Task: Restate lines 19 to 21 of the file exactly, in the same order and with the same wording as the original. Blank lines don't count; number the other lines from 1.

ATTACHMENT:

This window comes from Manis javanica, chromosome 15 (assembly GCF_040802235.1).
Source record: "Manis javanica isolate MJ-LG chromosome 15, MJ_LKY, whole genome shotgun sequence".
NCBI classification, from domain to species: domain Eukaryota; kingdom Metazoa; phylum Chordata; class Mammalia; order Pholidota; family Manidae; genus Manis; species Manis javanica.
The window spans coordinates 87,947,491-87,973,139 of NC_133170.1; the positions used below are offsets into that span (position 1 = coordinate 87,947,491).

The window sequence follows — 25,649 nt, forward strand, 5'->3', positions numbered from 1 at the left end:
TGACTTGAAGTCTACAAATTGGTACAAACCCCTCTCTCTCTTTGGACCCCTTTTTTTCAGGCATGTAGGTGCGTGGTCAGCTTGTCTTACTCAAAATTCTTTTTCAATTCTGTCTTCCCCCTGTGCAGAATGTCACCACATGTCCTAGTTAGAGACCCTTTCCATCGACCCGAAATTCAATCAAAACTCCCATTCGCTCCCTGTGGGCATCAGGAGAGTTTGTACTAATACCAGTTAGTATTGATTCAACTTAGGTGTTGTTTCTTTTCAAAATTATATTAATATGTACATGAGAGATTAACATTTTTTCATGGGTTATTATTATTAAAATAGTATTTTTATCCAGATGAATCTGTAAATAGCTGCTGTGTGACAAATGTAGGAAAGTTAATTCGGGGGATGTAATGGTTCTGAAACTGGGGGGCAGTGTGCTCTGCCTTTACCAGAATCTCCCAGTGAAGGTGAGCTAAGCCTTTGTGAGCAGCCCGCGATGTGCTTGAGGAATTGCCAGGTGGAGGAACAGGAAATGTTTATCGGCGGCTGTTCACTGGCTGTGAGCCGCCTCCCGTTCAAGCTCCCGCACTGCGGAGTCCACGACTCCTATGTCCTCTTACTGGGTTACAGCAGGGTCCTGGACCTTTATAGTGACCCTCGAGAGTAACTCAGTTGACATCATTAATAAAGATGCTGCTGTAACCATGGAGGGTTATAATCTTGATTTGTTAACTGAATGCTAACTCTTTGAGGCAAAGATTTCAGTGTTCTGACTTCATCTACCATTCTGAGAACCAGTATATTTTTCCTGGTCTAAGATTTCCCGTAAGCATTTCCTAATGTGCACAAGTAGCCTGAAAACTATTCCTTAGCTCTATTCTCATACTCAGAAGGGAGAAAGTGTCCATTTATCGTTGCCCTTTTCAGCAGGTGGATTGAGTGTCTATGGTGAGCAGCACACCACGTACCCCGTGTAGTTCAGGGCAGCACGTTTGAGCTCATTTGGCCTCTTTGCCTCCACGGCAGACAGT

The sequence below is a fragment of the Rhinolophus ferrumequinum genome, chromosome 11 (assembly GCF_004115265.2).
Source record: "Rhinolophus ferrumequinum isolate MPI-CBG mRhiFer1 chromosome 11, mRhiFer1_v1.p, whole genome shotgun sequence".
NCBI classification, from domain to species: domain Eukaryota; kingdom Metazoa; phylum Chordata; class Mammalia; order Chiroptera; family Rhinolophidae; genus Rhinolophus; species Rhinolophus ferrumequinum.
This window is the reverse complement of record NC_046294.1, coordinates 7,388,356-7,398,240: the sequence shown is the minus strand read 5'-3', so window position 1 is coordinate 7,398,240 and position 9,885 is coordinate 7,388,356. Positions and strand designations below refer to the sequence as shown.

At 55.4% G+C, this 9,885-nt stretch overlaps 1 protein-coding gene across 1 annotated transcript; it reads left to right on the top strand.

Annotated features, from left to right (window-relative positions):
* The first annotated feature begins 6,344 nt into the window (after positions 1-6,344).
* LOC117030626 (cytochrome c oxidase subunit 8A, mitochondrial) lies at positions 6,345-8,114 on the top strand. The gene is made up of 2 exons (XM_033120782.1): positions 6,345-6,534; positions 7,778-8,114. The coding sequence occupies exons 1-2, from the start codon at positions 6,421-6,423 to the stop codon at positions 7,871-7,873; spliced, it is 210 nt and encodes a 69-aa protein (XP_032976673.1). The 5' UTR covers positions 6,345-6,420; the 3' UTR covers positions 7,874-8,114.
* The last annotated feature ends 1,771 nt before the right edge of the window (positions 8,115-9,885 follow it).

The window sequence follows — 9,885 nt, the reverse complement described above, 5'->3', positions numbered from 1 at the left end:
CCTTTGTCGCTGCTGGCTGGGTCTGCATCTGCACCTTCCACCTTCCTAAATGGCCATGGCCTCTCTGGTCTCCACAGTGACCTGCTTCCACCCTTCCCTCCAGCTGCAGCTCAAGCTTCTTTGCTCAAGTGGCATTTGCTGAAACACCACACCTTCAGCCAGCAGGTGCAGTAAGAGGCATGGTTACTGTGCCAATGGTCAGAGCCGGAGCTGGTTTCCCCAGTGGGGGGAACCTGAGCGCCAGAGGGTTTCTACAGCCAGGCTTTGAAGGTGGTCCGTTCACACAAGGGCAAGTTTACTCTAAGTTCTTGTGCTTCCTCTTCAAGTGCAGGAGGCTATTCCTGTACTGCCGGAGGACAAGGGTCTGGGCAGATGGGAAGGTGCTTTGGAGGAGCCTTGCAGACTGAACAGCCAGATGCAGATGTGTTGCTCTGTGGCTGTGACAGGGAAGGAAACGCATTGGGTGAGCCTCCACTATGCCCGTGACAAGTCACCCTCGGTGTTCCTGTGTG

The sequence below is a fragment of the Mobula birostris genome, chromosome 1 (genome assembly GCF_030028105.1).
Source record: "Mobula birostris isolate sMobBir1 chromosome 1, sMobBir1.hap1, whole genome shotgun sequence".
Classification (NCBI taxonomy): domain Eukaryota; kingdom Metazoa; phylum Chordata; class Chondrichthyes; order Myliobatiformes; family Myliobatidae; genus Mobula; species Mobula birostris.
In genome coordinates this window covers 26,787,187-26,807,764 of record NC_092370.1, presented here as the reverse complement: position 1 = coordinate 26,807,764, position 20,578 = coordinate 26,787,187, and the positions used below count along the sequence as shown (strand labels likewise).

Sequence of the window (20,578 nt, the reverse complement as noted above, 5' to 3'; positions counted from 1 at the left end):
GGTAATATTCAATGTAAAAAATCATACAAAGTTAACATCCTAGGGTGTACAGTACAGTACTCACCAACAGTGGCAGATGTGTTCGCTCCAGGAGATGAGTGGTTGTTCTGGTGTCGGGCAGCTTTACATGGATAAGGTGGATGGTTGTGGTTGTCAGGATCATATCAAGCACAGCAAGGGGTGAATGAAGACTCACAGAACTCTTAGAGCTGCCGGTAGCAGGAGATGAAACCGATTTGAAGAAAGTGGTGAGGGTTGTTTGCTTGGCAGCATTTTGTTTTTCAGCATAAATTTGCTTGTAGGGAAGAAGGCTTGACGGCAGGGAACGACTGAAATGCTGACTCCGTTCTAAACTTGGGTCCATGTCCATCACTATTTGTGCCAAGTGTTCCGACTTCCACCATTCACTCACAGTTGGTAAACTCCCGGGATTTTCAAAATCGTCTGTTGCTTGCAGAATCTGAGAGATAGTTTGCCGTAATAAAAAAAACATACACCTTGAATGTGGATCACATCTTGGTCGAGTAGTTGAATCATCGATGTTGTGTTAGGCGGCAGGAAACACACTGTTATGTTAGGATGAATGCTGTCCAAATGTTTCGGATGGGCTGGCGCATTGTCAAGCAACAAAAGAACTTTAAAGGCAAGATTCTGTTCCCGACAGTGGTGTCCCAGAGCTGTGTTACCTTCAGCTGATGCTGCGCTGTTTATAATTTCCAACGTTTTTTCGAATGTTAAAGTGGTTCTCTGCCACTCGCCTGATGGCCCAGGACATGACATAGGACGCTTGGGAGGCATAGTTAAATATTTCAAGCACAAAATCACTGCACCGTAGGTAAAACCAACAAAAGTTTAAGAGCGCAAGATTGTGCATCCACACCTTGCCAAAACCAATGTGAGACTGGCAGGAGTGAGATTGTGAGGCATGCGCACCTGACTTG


Source record: "Mobula birostris isolate sMobBir1 chromosome 1, sMobBir1.hap1, whole genome shotgun sequence".
Classification (NCBI taxonomy): domain Eukaryota; kingdom Metazoa; phylum Chordata; class Chondrichthyes; order Myliobatiformes; family Myliobatidae; genus Mobula; species Mobula birostris.
In genome coordinates this window covers 26,787,187-26,807,764 of record NC_092370.1, presented here as the reverse complement: position 1 = coordinate 26,807,764, position 20,578 = coordinate 26,787,187, and the positions used below count along the sequence as shown (strand labels likewise).